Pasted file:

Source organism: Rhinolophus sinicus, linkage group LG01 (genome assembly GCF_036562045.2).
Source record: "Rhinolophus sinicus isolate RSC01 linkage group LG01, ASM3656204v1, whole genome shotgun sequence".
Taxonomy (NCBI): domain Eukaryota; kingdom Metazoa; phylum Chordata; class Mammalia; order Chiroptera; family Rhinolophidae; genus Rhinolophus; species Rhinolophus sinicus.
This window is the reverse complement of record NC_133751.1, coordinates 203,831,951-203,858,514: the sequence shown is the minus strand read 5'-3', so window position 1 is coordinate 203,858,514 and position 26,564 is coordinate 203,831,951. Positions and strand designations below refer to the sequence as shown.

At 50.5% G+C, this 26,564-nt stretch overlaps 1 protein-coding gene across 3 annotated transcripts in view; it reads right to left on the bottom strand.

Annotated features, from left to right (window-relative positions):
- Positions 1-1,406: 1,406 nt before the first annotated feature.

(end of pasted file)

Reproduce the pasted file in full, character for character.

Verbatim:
Source organism: Rhinolophus sinicus, linkage group LG01 (genome assembly GCF_036562045.2).
Source record: "Rhinolophus sinicus isolate RSC01 linkage group LG01, ASM3656204v1, whole genome shotgun sequence".
Taxonomy (NCBI): domain Eukaryota; kingdom Metazoa; phylum Chordata; class Mammalia; order Chiroptera; family Rhinolophidae; genus Rhinolophus; species Rhinolophus sinicus.
This window is the reverse complement of record NC_133751.1, coordinates 203,831,951-203,858,514: the sequence shown is the minus strand read 5'-3', so window position 1 is coordinate 203,858,514 and position 26,564 is coordinate 203,831,951. Positions and strand designations below refer to the sequence as shown.

At 50.5% G+C, this 26,564-nt stretch overlaps 1 protein-coding gene across 3 annotated transcripts in view; it reads right to left on the bottom strand.

Annotated features, from left to right (window-relative positions):
- Positions 1-1,406: 1,406 nt before the first annotated feature.